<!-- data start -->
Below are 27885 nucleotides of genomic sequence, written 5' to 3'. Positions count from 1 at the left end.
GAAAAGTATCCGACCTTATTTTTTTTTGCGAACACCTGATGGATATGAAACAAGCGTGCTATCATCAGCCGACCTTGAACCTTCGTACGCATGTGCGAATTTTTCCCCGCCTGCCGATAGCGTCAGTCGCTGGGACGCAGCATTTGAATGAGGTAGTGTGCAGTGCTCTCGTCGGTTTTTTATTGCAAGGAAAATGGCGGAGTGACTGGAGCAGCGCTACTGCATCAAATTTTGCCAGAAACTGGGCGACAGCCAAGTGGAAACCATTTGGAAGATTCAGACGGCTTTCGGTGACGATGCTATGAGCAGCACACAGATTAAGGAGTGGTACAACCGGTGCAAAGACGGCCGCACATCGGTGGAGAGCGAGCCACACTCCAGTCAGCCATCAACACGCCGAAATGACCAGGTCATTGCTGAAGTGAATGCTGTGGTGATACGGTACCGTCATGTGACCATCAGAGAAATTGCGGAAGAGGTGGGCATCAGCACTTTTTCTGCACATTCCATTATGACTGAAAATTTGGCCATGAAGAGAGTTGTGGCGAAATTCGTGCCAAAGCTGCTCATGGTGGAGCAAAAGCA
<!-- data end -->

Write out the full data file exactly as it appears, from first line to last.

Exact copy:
Below are 27885 nucleotides of genomic sequence, written 5' to 3'. Positions count from 1 at the left end.
GAAAAGTATCCGACCTTATTTTTTTTTGCGAACACCTGATGGATATGAAACAAGCGTGCTATCATCAGCCGACCTTGAACCTTCGTACGCATGTGCGAATTTTTCCCCGCCTGCCGATAGCGTCAGTCGCTGGGACGCAGCATTTGAATGAGGTAGTGTGCAGTGCTCTCGTCGGTTTTTTATTGCAAGGAAAATGGCGGAGTGACTGGAGCAGCGCTACTGCATCAAATTTTGCCAGAAACTGGGCGACAGCCAAGTGGAAACCATTTGGAAGATTCAGACGGCTTTCGGTGACGATGCTATGAGCAGCACACAGATTAAGGAGTGGTACAACCGGTGCAAAGACGGCCGCACATCGGTGGAGAGCGAGCCACACTCCAGTCAGCCATCAACACGCCGAAATGACCAGGTCATTGCTGAAGTGAATGCTGTGGTGATACGGTACCGTCATGTGACCATCAGAGAAATTGCGGAAGAGGTGGGCATCAGCACTTTTTCTGCACATTCCATTATGACTGAAAATTTGGCCATGAAGAGAGTTGTGGCGAAATTCGTGCCAAAGCTGCTCATGGTGGAGCAAAAGCA